Presenting your project or proposal to the
Eight Streets Neighborhood Association
Thank you for bringing your proposal to the Eight Streets Neighborhood Association (ESNA). It is important for residents to have a voice in the activities that take place in our neighborhood. A presentation before Neighborhood Association allows an exchange of ideas and information, and helps keep everyone more informed.
You are coming before ESNA with the ultimate goal of securing approval for your proposal from the residents of the neighborhood. We have put together this guide to let you know what to expect at a meeting, what we expect of you, and some tips on putting your best foot forward with your presentation.
Preparing for your Presentation to ESNA
Prepare, prepare, prepare. Coming to ESNA unprepared, without materials, or unable to answer questions makes your proposal look incomplete and disorganized, which could lead to a lack of ESNA support. The more information you can provide, the clearer your presentation will be, and the more support you can gain for your project. Depending on your proposal, some or all of the following will help support your case.
· Come to us with a clear request. Do you want a letter of support to a city agency? Were you turned down by Zoning and need to prove you corrected everything? Are you just coming to present a concept and would like feedback?
· Come with materials. If you want to build something, come with pictures, plans, even your architect or builder. If you are opening a business, come with your business plan.
· Visual aids, handouts and such are encouraged.
· Build support. Support from all your abutters through letters or in person will go a long way. If you’re a business, talk to all the neighbors in your immediate area and get their feedback. You don’t want to get all the way to a NA meeting to find out people are seriously against your proposal.
ESNA Meeting Agenda
The president of ESNA is in charge of the monthly meeting agenda. We meet the first Wednesday of every month, but our agenda is finalized approximately 10 days prior in order for our agenda to be published in local newspapers. Proposals that require a vote cannot be accommodated after the agenda has been submitted for publishing. Most city hearings are scheduled months in advance: please respect the Neighborhood Association by planning well, and not coming to ESNA two days before your hearing and request support. ESNA does not approve any proposal without a vote of the membership.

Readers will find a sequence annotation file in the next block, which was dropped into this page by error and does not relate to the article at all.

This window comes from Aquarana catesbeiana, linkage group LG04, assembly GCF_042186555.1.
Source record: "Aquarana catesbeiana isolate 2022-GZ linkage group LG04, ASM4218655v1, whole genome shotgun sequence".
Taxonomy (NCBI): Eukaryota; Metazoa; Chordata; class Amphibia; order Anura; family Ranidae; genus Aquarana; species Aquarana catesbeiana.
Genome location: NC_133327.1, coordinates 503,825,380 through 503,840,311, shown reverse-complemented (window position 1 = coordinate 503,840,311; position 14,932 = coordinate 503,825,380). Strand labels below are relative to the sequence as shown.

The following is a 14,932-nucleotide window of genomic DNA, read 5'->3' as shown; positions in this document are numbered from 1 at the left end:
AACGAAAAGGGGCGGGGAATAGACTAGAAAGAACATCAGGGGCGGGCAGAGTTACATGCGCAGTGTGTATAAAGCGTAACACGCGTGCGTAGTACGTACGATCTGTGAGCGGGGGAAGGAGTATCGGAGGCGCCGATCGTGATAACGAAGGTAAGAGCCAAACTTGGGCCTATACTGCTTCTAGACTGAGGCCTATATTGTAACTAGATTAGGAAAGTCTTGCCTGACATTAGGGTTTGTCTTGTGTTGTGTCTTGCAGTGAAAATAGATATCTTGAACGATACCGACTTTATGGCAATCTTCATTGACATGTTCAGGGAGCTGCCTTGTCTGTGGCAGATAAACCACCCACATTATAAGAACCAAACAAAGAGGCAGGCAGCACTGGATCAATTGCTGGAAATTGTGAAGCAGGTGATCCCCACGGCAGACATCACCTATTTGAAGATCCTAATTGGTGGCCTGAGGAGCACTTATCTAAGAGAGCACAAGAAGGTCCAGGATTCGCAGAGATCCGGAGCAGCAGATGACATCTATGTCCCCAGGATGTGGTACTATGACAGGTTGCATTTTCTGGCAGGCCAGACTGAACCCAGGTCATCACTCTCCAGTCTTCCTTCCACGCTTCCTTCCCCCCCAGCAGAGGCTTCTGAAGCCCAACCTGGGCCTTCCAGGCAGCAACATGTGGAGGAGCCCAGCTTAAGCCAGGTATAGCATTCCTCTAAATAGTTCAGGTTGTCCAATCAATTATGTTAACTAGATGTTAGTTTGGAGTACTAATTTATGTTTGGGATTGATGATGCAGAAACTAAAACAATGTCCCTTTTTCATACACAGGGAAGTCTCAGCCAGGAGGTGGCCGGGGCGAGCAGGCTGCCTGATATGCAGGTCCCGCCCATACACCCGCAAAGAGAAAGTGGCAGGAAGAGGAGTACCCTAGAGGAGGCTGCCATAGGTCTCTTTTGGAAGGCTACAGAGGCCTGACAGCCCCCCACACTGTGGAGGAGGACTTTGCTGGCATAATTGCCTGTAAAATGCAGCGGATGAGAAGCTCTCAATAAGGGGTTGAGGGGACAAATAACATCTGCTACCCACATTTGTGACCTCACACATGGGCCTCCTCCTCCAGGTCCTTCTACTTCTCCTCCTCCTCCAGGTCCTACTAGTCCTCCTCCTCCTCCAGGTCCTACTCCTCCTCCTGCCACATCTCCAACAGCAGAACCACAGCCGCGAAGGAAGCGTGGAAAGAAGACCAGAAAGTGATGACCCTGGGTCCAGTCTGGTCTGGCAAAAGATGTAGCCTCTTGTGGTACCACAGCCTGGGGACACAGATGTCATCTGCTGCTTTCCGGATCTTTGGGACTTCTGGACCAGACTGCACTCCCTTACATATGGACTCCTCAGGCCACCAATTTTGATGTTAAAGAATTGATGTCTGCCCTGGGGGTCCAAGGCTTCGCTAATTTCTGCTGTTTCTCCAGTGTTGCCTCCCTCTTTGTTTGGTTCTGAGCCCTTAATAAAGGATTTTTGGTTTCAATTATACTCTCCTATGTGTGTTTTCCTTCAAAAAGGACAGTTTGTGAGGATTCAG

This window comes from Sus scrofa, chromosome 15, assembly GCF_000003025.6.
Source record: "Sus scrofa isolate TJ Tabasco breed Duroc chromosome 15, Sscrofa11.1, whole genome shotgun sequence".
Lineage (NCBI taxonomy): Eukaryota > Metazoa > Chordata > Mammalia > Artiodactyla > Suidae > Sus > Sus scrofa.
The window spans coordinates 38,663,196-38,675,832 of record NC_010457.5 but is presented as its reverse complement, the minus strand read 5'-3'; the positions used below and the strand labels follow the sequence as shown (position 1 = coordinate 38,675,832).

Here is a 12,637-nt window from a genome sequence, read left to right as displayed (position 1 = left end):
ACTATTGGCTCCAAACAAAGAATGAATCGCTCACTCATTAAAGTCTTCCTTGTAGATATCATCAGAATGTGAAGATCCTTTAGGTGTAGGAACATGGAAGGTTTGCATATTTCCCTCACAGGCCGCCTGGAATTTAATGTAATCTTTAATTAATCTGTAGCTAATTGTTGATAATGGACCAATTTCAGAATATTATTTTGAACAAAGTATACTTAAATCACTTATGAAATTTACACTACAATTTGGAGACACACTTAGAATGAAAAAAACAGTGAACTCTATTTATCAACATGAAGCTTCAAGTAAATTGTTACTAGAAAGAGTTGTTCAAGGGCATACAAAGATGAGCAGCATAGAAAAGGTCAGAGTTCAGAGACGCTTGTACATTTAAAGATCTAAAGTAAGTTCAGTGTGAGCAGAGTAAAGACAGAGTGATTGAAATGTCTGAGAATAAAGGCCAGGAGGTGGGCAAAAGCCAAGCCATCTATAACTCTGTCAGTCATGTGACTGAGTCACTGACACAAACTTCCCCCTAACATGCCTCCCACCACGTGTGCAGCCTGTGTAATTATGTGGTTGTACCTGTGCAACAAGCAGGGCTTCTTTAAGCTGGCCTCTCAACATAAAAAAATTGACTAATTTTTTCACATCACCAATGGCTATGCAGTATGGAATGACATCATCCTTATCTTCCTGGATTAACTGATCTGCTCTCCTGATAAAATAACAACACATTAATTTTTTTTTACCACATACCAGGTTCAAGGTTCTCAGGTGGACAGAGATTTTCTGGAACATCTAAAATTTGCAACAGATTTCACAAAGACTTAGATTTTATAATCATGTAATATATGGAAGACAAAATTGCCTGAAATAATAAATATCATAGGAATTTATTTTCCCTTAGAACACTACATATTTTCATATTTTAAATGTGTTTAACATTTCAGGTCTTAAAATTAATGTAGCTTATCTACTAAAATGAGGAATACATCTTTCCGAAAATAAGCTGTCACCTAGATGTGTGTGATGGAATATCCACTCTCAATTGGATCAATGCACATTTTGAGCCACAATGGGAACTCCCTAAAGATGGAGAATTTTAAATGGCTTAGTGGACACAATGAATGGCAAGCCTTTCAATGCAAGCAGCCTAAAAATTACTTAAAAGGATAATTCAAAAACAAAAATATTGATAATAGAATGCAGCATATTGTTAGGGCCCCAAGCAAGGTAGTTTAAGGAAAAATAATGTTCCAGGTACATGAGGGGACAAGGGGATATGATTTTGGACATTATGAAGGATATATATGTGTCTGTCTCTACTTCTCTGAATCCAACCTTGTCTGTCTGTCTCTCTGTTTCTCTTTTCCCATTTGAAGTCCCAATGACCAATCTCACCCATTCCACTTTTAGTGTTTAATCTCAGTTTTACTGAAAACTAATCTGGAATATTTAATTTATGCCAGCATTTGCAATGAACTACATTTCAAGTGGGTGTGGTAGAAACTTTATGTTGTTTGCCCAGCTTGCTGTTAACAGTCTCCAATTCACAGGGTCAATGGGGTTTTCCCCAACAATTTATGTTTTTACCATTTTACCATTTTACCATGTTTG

The president can give you an idea of when during the meeting you will be presenting, but a final meeting timeline is not prepared until the day before the meeting. We ask that you respect the time limit given to you. Many ESNA meetings contain a full agenda, and an overrun by you would take time away from other presenters.
You will be given approximately 10 minutes to make your presentation. Our of respect, all questions are held so you can make a complete presentation
After the presentation, we solicit Q&A from the membership. The president will moderate the discussion. Please be prepared to answer member questions and to discuss details of your proposal.
After Q&A and discussion, the president will call for a vote. Depending on the nature of your proposal you may be asked to leave the room while members discuss your proposal and vote. We traditionally vote to oppose or not oppose your proposal.
After voting, you are welcome to, but not required to attend the rest of the meeting (if you are a resident, we encourage you to stay and be a part of ESNA). After the meeting, letters are drafted stating our position and sent directly to the government body involved (licensing, zoning, etc). Copies are also mailed to your home or business. Our letters are usually detailed, and will outline the proposal you made to us, as well as any design restrictions or promises you made to ESNA members during the presentation.
Be sure to bring materials to help make your case. We’ve never had anyone bring too many aids, photos, handouts, etc. Having extra copies to pass around is always helpful.
Come with a clear agenda. Have all your facts correct. Have all your paperwork in order. The worst thing you can do is to come unprepared. A good example is a past petitioner who came to the meeting and said “ZBA told me to come to you guys, but I’m not sure why or what ZBA wants”. If you don’t have a clear purpose, you are wasting both our time and yours. If you need help with city procedures, please contact City Hall; either the office you need to do business with, or the Mayor’s Neighborhood Liaison, who can help you through city red tape.
A presentation to ESNA is like any other presentation – be professional, speak loud and clear, and know your subject material.